Archive for June, 2009

The ends of philosophy

June 24, 2009

Knowledge, if Dr Dewey is right, cannot be any part of the ends of life; it is merely a means to other satisfactions. This view, to those who have been much engaged in the pursuit of knowledge, is distasteful.

Bertrand Russell implies that means are ‘mere’ in this case, obviously for rhetorical effect; as if the journey was always so unimportant and disappointing compared to the destination. He is mistaken in thinking that philosophy must have its ends in itself in order for the philosopher to have any joy along the way.

Bertie finds Dewey’s view of knowledge as serving pragmatic ends distasteful, and admits that he could be illogical in thinking so. He never bluntly says why he finds such a view distasteful, but, as one could easily imagine, it would wreak havoc on the self-image of a earnest, self-important philosopher who engaged in academic, artificial puzzles that rarely bore any pragmatic fruit.

Bertie should have been more philosophical in considering the ends of philosophy, rather than letting his ego get in the way. We might have had something of significance from him, instead we get only a preacher to those converted to his speculative, pointless way of life.

Nietzsche: the truest disciple of Socrates

June 21, 2009

Jonathan Ree discussed Kierkegaard @ In Our Time.

Ree states that Kierkegaard believed that Socrates was about taking down pretensions to knowledge, not the building up of philosophical systems, such as that of Hegel. I can think of no one who more attacked pretensions to knowledge than Nietzsche (Hume comes second). Perhaps Nietzsche was Socrates truest disciple – now that’s irony.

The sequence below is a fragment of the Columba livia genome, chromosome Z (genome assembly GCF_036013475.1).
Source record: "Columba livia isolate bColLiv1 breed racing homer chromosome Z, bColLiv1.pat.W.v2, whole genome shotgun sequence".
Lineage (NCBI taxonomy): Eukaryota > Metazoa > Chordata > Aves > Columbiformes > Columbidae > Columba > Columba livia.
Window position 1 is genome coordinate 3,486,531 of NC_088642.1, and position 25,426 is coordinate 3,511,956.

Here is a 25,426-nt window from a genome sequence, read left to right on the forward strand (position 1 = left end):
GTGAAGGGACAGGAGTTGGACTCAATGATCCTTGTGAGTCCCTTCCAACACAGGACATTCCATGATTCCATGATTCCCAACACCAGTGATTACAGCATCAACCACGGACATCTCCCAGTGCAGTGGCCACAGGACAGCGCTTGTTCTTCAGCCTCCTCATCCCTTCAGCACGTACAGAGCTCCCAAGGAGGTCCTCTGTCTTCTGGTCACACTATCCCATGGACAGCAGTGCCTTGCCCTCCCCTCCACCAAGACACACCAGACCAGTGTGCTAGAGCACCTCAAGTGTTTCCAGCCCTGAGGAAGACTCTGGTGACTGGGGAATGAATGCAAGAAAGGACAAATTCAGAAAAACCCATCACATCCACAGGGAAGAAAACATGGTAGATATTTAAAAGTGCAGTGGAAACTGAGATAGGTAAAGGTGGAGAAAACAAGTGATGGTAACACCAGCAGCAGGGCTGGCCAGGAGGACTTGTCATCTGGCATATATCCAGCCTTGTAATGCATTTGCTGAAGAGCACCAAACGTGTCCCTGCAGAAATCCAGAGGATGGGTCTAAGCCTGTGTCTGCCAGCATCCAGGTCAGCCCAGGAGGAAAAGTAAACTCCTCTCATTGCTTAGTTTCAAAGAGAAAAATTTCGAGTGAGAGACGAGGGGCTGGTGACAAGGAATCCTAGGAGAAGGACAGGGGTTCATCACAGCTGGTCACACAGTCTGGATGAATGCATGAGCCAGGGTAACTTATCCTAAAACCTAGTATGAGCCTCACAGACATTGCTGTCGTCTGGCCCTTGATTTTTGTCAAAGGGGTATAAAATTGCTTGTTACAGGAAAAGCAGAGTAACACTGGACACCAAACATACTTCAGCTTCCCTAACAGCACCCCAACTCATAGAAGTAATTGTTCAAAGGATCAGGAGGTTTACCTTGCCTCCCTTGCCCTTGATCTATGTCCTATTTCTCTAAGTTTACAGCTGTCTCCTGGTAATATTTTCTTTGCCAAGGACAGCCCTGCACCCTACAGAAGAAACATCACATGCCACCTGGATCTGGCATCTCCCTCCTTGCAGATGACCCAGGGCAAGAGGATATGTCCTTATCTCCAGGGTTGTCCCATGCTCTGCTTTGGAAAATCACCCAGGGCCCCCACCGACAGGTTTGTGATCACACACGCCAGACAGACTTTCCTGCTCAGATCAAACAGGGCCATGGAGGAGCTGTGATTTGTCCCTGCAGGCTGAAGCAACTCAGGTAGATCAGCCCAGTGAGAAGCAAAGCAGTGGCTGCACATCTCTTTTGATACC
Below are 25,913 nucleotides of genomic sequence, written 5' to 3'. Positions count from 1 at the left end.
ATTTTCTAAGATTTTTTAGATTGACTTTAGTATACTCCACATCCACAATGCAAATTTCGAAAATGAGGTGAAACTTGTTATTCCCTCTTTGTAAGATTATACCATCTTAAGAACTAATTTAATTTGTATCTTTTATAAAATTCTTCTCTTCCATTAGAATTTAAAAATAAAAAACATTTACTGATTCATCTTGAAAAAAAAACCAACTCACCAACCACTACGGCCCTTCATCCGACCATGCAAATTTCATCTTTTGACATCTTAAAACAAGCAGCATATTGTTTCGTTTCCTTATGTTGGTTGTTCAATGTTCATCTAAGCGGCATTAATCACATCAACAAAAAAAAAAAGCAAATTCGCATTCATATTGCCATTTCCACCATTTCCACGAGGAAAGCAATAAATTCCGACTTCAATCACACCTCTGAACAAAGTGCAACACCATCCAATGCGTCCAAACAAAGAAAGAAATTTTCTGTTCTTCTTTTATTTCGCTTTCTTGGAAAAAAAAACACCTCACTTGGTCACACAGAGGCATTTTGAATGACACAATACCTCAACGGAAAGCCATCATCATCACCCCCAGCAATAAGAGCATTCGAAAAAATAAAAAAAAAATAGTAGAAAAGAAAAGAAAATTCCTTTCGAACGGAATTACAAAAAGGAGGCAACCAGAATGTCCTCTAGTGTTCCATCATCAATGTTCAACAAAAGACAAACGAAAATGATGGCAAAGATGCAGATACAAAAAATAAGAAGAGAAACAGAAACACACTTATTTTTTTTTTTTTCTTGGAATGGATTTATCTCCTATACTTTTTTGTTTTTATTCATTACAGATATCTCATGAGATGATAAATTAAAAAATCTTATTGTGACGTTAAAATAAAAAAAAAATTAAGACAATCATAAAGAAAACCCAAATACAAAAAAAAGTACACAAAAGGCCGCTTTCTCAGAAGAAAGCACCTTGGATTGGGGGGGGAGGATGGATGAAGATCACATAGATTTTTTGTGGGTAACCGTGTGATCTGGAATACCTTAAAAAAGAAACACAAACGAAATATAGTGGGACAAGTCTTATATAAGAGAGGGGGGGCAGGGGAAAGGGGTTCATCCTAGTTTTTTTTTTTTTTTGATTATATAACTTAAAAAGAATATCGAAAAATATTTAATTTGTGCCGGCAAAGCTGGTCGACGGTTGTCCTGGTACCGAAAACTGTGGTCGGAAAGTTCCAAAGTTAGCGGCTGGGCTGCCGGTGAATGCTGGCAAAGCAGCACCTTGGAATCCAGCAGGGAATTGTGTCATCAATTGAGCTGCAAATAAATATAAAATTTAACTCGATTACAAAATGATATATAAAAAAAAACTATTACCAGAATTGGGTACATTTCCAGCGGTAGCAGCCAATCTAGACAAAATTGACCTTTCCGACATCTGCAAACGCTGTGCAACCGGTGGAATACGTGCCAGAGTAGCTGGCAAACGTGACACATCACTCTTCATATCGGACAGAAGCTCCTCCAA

Existentialism in Film

June 20, 2009

I’m coming up with a list of popular films with existential motifs. I plan to discuss these in later posts. Care to list anymore?

  • American Beauty
  • Apocalypse Now
  • Blade Runner
  • Breathless
  • Children of Men
  • Clockwork Orange
  • Dark Knight
  • Donnie Darko
  • Dr Strangelove
  • Easy Rider
  • Fight Club
  • Hamlet
  • High Noon
  • Hiroshima Mon Amour
  • I (Heart) Huckabees
  • Ikuru
  • Macbeth
  • No Country for Old Men
  • One Flew Over the Cuckoo’s Nest
  • Paths of Glory
  • The Big Lebowski
  • The Bucket List
  • The Rules of Attraction
  • The Seventh Seal
  • The Third Man
  • Silence of the Lambs
  • Taxi Driver
  • Waking Life
  • Watchmen

When does an interest in philosophy become vulgar conceptual consumption?

June 20, 2009

Aristotle considered contemplation/philosophy an end in itself, but was he just an addict to conceptual consumption?

Perhaps the dopamine rush due to the expectation of finding a magical conceptual key to an undefined treasure kept him hooked? (Hence his praise of ‘wonder’, which is the curiosity-interest-expectancy dopamine system in disguise). It is clear that many philosophers engage with superficial and artificial problems merely to mentally masturbate, because it feels good.

Philosophy must serve an end and that end is life. Don’t get hooked on the drug of wonder and forsake it for everything else.

Suppression is futile

June 20, 2009

Why Thought Suppression is Counter-Productive

It is better to confront your thoughts and emotions and work through them. Trying to distract yourself, with speculative philosophy for example, is counter-productive.

Suppressed emotion tends to show itself anyhow in a deformed manner. Certain ancient philosophers (e.g. Socrates, Plato) tried to suppress their emotion in favour of ‘reason’. In not confronting and dealing with their emotions, they came to hate and reject this world in favour of another. In trying to idealise mankind in themselves through reason they only deformed it. That’s the real practical joke.